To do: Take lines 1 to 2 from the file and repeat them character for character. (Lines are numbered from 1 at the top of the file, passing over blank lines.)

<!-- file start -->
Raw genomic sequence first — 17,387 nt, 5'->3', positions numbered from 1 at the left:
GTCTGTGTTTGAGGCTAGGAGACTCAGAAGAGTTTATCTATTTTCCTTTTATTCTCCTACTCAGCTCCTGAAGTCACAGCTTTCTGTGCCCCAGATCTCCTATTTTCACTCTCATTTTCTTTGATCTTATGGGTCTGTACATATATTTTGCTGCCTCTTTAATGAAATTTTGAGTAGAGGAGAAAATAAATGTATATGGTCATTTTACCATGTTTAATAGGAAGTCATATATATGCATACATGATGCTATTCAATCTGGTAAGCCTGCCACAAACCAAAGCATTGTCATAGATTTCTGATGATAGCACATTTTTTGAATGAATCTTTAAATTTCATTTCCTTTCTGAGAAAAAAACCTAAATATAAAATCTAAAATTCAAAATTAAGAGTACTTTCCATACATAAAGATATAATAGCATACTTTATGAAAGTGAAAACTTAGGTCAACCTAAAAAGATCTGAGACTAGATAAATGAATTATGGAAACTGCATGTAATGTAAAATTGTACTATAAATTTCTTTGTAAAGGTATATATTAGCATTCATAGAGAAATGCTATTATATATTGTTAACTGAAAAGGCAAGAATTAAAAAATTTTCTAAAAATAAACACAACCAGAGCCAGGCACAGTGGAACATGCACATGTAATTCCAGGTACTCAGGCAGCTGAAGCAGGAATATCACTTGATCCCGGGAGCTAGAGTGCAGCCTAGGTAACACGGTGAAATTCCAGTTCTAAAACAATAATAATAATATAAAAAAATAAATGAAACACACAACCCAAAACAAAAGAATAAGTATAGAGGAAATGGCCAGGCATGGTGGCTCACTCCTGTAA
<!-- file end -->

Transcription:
Raw genomic sequence first — 17,387 nt, 5'->3', positions numbered from 1 at the left:
GTCTGTGTTTGAGGCTAGGAGACTCAGAAGAGTTTATCTATTTTCCTTTTATTCTCCTACTCAGCTCCTGAAGTCACAGCTTTCTGTGCCCCAGATCTCCTATTTTCACTCTCATTTTCTTTGATCTTATGGGTCTGTACATATATTTTGCTGCCTCTTTAATGAAATTTTGAGTAGAGGAGAAAATAAATGTATATGGTCATTTTACCATGTTTAATAGGAAGTCATATATATGCATACATGATGCTATTCAATCTGGTAAGCCTGCCACAAACCAAAGCATTGTCATAGATTTCTGATGATAGCACATTTTTTGAATGAATCTTTAAATTTCATTTCCTTTCTGAGAAAAAAACCTAAATATAAAATCTAAAATTCAAAATTAAGAGTACTTTCCATACATAAAGATATAATAGCATACTTTATGAAAGTGAAAACTTAGGTCAACCTAAAAAGATCTGAGACTAGATAAATGAATTATGGAAACTGCATGTAATGTAAAATTGTACTATAAATTTCTTTGTAAAGGTATATATTAGCATTCATAGAGAAATGCTATTATATATTGTTAACTGAAAAGGCAAGAATTAAAAAATTTTCTAAAAATAAACACAACCAGAGCCAGGCACAGTGGAACATGCACATGTAATTCCAGGTACTCAGGCAGCTGAAGCAGGAATATCACTTGATCCCGGGAGCTAGAGTGCAGCCTAGGTAACACGGTGAAATTCCAGTTCTAAAACAATAATAATAATATAAAAAAATAAATGAAACACACAACCCAAAACAAAAGAATAAGTATAGAGGAAATGGCCAGGCATGGTGGCTCACTCCTGTAA